#TrollTracker: Twitter Troll Farm Archives
Part One — Seven key take aways from a comprehensive archive of known Russian and Iranian troll operations
On October 17, Twitter released an archive of over ten million tweets posted by accounts from 2013 through 2018. Of the total, over nine million tweets were attributable to 3,800 accounts affiliated with the Internet Research Agency, also known as Russia’s infamous St. Petersburg troll factory. Over one million tweets were attributable to 770 accounts, originating from Iran.
Each set is included in the same archive; however, because the actors and activity were separate, our analysis was conducted accordingly.
In an effort to promote shared understanding of the vulnerabilities exploited by various types on online influence operations, as well as social media’s role in democracy, @DFRlab had a brief advance opportunity to analyze the nearly complete archive.
In a release, Twitter noted:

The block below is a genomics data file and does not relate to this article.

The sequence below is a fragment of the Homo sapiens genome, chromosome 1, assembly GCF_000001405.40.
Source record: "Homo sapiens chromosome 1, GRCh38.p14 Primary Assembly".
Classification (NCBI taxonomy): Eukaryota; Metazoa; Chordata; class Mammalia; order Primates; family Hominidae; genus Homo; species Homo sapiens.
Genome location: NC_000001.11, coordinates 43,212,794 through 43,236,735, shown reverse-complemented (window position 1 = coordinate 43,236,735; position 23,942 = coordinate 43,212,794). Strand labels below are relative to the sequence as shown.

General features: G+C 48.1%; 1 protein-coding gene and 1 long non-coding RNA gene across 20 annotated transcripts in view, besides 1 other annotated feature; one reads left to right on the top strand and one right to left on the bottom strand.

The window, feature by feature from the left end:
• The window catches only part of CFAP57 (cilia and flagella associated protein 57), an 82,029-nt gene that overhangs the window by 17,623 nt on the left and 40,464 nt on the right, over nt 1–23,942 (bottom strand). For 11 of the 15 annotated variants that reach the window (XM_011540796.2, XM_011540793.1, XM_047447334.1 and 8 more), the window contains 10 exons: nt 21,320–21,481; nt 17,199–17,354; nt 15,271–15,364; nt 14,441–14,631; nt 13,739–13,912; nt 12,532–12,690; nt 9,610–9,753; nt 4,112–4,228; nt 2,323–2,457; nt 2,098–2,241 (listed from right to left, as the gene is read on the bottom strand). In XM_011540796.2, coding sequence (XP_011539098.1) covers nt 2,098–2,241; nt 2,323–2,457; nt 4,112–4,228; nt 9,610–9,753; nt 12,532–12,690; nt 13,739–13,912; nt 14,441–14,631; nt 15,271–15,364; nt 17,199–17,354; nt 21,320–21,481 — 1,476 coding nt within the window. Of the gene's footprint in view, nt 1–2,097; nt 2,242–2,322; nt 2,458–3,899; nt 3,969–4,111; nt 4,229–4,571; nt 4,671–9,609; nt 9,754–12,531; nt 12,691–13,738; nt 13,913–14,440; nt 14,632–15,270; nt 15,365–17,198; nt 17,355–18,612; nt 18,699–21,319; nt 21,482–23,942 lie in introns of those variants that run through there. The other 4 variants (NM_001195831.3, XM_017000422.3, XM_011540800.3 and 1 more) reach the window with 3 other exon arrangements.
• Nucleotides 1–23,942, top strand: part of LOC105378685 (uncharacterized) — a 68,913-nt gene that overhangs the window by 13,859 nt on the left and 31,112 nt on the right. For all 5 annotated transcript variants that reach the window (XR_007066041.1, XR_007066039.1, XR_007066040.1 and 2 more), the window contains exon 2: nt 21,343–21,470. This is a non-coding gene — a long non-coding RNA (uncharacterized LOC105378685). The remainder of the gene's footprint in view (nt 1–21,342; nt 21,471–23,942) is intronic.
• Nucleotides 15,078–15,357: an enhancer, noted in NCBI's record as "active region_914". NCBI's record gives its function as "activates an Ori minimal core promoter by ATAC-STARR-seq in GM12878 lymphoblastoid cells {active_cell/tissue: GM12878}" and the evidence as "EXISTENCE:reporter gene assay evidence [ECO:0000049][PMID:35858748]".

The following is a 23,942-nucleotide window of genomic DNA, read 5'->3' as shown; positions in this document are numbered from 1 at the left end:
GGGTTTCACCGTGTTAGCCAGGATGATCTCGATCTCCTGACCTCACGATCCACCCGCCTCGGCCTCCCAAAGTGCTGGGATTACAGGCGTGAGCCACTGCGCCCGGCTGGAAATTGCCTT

In line with our strong principles of transparency and with the goal of improving understanding of foreign influence and information campaigns, we are releasing the full, comprehensive archives of the Tweets and media that are connected with these two previously disclosed and potentially state-backed operations on our service.
A majority of accounts disclosed have been reported or archived before.
An enormous amount of effort has been done by researchers, journalists (examples here and here), policy makers, and Twitter itself. With regard to broader understanding about the IRA, much credit is due to investigative journalists in Russia, who reported on the purpose and operations well before it caught international attentions. The same can be said of FireEye’s analysis of Iranian websites and associated social media activity.
What sets this archive apart is Twitter’s consolidation and release of all accounts the platform maintains high confidence are associated with the Russian Internet Research Agency and separate Iranian accounts.
These are the seven most important points to know about the Russian and Iranian troll farm operations. Parts two, three, and four of this series take deep dives into each troll farm, their impact, and implications.
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